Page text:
DENVER — A new analysis from a nonpartisan group finds that Donald Trump’s latest tax proposals would increase the federal debt by $5.3 trillion over the next decade, compared with $200 billion if Hillary Clinton’s ideas were enacted.
The Committee for a Responsible Federal Budget looked at Trump’s newly revised tax plan as well as other proposals. However, it says its analysis can’t be certain of the actual size of Trump’s tax plan because his campaign won’t spell out how it will treat certain businesses’ tax liabilities. The committee took a “mid-range guess” between two estimates provided by the nonpartisan Tax Foundation.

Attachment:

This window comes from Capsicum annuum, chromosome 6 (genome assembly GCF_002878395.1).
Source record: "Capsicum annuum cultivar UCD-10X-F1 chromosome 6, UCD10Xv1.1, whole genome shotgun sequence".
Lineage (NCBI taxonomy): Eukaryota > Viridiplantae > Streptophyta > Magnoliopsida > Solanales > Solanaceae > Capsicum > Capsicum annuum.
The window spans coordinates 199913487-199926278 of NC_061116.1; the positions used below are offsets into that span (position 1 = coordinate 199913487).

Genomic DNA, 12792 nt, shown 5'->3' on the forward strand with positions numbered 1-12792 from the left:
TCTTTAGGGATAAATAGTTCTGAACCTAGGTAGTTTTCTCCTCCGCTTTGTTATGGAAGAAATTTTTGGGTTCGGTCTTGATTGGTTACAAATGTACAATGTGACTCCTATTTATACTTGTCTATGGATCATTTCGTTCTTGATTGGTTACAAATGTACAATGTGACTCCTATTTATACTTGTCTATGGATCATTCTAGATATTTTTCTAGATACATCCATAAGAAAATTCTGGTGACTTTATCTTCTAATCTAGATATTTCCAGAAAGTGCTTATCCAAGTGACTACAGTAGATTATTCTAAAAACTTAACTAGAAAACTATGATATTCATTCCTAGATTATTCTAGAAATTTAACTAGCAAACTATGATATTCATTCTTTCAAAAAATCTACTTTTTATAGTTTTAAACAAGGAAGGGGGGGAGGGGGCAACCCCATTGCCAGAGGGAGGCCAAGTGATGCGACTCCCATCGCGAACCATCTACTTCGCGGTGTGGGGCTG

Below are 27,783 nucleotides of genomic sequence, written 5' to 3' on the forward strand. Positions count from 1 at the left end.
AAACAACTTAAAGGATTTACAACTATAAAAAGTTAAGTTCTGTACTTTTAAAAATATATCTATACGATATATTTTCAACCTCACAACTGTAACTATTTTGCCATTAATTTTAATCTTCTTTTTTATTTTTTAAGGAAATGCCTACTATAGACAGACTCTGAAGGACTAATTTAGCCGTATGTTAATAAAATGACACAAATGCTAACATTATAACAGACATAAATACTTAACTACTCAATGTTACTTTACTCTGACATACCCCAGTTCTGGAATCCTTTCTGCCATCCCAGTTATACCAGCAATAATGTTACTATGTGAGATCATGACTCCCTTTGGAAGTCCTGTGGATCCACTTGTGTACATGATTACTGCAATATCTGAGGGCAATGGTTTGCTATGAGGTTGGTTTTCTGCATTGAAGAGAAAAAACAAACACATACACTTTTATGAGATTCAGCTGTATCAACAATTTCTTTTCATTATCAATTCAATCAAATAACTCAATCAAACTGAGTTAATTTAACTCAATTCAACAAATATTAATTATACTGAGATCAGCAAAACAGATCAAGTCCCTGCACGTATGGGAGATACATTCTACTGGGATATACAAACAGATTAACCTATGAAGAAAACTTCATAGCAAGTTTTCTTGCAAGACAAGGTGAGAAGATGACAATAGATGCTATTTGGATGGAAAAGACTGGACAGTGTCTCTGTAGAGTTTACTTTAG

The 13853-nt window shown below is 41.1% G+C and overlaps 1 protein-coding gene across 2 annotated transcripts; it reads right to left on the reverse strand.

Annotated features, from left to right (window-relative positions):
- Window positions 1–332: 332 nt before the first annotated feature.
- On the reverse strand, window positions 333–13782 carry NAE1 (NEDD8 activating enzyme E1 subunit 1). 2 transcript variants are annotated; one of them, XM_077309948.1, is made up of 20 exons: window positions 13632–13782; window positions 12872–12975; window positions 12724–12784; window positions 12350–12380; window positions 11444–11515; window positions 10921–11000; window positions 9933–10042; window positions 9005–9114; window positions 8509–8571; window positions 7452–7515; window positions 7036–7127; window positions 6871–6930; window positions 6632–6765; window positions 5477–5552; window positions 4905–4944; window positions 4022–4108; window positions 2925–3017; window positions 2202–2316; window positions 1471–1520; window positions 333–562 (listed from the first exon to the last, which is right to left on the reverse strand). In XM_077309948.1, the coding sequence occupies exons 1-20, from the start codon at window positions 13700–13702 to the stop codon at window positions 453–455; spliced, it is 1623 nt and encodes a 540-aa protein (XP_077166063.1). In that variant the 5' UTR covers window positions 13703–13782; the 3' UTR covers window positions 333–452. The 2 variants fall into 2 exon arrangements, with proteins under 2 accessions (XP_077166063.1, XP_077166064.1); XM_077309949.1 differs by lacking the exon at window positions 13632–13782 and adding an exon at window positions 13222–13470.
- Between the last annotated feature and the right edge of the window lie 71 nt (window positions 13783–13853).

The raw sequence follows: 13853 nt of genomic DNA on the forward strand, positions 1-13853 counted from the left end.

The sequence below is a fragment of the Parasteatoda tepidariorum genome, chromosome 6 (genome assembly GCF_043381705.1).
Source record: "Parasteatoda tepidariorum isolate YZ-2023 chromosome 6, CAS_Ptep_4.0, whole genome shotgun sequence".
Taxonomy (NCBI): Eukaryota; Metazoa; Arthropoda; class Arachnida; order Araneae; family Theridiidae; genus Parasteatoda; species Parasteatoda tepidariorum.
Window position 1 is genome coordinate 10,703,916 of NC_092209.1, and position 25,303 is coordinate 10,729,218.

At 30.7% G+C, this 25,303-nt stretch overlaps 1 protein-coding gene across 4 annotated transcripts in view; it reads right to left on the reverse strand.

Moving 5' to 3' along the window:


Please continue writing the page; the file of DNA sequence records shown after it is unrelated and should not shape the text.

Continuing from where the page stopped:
When Trump introduced his economic plan last week, he vowed that his tax cuts would be paid for partly by triggering record economic growth. The committee was skeptical and presumed they would generate no new growth. Several economists have projected that Trump’s economic agenda — especially his restrictions on immigration and trade — would slow economic growth and possibly cause a recession.
Trump has also proposed a sharp increase in spending on the military and veterans. He has proposed some spending cuts, but the committee calculated they wouldn’t come close to balancing the budget.
The cost of Clinton’s plan comes largely from her proposals for free college, child care aid and universal pre-K for 4-year-olds. She proposes paying for them with tax hikes on the rich and businesses.